Owing to my marketing background, he was convinced of the role marketing can play in political strategising, but he would also delve into lecturing me about the theory of monetarism, free market and just like a conversation I had with the late Chakufwa Chihana in 2004, talked about how a marketer by the name Norman Strauss resigned his marketing post from Lever Brothers [UK] in the 1970s and drafted an ideological concept with his friend Keith Joseph, which led to the modern conservative party and later on became what is known as Thatcherism.
A year later, I got a call from State House that it had pleased Mutharika to appoint me as deputy director general of Malawi Broadcasting Corporation (MBC). It was quite a tall order in that everything was quite the opposite of what I had been exposed to. Much to the chagrin of my wife and children, I decided to accept the offer and made my way to Malawi in pursuit of what would become an exciting, frustrating and memorable journey of public life. Life at MBC was funny. I had left the London life of glitz and glamour where what you see is what you get, to a life where broadcasting celebrities were held captive by gossip and politics.
Before the day was over, several characters would had trooped in and out of my office, leaving, in their wake, heap upon heap of gossip and self-praise. Picture this: Day One, a seasoned broadcaster comes and introduces himself to me as a man of vast experience in broadcasting, saying he joined MBC in 1969, years before I was born. Barely a few minutes into our discussion, the man starts sleeping and, before I know it, he is snoring, right in front of me!
Then, a few minutes later, a junior officer comes in to warn me that one of the officers there was a known witch with a habit of putting spells on new administrators. Now, like most Malawians, I had grown up hearing stories of witchcraft at workplaces, but this was the first time I was being told I was, actually, on location.
I was known to be brave and sharp, but this little gossip somewhat knocked the truncheons of my brevity into numbness. To wade this off, I decided to take a pre-emptive strike by warning him in advance that I had heard of his applied sciences in the domain of witchcraft and that I had come prepared and immuned by the Mongolian monk, adding that should he dare to make one attempt to turn himself into a weird creature with protruding nose and ears, he would be gone at once.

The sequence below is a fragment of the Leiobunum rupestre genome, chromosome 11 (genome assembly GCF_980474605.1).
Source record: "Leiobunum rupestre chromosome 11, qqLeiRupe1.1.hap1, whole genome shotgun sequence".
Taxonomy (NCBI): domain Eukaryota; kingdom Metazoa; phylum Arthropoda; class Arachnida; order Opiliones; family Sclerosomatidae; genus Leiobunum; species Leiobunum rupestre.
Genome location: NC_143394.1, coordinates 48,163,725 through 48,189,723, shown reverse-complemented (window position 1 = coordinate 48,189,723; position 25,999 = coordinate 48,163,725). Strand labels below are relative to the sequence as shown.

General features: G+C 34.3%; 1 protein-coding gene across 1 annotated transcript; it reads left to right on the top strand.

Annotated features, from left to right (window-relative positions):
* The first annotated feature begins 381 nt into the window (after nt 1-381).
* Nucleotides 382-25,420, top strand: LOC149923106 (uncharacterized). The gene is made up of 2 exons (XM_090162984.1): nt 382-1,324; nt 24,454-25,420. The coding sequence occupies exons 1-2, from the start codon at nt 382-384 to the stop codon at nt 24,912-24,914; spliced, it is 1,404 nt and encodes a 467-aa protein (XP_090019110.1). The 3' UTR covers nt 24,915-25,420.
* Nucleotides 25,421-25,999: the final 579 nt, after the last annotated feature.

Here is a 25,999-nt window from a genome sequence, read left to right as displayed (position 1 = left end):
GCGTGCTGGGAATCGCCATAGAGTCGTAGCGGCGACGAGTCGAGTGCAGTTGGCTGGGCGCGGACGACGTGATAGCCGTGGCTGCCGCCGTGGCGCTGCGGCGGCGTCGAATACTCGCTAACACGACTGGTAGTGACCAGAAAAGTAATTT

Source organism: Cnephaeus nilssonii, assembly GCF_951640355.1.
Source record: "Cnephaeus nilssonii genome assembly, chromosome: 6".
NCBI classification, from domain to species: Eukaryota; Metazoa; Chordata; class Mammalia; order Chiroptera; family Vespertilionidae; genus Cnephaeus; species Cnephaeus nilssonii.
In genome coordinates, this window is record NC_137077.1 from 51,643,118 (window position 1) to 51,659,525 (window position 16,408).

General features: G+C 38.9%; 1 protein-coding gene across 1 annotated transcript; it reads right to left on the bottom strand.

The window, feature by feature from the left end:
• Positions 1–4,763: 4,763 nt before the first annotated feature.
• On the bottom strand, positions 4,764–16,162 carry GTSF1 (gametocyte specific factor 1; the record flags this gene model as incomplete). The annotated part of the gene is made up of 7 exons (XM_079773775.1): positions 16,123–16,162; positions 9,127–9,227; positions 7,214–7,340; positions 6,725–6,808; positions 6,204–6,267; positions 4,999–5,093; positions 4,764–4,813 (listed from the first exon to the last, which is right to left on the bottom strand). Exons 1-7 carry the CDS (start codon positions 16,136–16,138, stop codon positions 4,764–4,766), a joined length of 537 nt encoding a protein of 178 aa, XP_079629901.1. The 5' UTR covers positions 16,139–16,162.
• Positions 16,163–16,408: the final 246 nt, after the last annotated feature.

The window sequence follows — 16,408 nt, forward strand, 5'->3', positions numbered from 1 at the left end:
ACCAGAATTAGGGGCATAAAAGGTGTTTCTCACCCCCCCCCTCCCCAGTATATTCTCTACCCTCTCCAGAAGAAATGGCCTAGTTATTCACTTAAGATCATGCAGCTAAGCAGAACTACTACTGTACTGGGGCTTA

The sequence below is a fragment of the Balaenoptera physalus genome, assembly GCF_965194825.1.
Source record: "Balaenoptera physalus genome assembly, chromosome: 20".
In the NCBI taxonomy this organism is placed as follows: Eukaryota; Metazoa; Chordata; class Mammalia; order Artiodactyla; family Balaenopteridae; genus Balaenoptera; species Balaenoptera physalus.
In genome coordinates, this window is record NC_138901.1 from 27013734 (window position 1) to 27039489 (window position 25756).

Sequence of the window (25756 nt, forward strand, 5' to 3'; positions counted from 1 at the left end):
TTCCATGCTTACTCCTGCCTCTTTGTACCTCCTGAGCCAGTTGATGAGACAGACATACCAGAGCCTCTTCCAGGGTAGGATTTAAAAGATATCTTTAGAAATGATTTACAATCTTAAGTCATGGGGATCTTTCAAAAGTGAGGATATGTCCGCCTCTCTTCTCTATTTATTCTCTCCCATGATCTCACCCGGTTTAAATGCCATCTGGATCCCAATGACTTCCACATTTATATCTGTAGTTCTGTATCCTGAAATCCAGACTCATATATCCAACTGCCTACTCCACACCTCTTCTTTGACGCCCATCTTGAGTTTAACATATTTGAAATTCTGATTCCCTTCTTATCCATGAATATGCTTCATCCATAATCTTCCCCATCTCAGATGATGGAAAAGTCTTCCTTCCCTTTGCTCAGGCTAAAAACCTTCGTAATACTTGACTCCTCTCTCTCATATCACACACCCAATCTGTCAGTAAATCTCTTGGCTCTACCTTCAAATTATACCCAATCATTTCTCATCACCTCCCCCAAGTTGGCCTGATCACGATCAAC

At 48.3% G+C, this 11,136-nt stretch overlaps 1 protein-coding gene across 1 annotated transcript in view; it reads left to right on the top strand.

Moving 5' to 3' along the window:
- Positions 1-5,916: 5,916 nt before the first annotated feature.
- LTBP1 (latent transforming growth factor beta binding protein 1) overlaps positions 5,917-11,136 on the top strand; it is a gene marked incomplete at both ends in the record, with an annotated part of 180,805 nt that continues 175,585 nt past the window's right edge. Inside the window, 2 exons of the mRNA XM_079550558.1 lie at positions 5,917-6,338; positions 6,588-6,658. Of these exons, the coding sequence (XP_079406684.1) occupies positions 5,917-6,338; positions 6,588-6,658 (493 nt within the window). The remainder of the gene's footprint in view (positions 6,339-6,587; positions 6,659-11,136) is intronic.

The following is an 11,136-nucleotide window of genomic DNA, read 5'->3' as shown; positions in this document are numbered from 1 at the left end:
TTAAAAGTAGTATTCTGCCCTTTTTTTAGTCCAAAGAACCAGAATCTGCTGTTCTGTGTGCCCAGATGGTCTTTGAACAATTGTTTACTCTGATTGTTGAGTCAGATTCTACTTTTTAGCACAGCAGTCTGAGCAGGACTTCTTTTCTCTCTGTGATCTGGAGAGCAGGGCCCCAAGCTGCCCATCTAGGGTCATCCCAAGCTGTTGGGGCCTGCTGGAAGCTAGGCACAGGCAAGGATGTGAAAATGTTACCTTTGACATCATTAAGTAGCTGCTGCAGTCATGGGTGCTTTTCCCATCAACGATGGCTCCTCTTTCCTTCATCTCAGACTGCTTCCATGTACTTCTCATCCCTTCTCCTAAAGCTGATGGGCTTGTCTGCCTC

I had expected him to deny the allegations and refer to it as works of his detractors. To my surprise, he looked straight in my eyes and said: “Don’t worry sir, it is good that you have cleared the air. We will work together. Welcome to MBC.”
I regretted my approach because at this point, I was now double frightened particularly so due to the words “we will work together”. We parted ways and immediately after leaving my office, a cockroach crawled from one end to the other albeit innocently “Herrrrrrrrrrrr! I screamed. My personal assistant came running: “What is it boss?” To which I responded: “Nothing”.
I went home early that day a frightened soul, locked all the doors, pushing mats and blankets at one go in case the cockroach decided to follow me.
In the end, it dawned on me that Ken Bates might have been right when he said: “Some people express their opinions with self-satisfied assurance born of complete ignorance.”
As my president, I had a tough time to adjust to the formalities and decorum not least the aura surrounding his office. From the onset, he made it absolutely clear that he liked the way I think and conduct myself. He liked to be challenged and proved wrong. He also liked new ways of doing things. Our relationship was informal, but many a time, the line could be crossed often by me when at times I could challenge him in a meeting much to the surprise of many. It sounded normal to me, but strange to most.
I was naïve and somewhat insensitive to the culture of not differing with a head of State, such that I was often cautioned by some politicians and public officers who strongly believed that a president is always right. I saw him as a person with a huge responsibility, while others thought he was just a rank below God.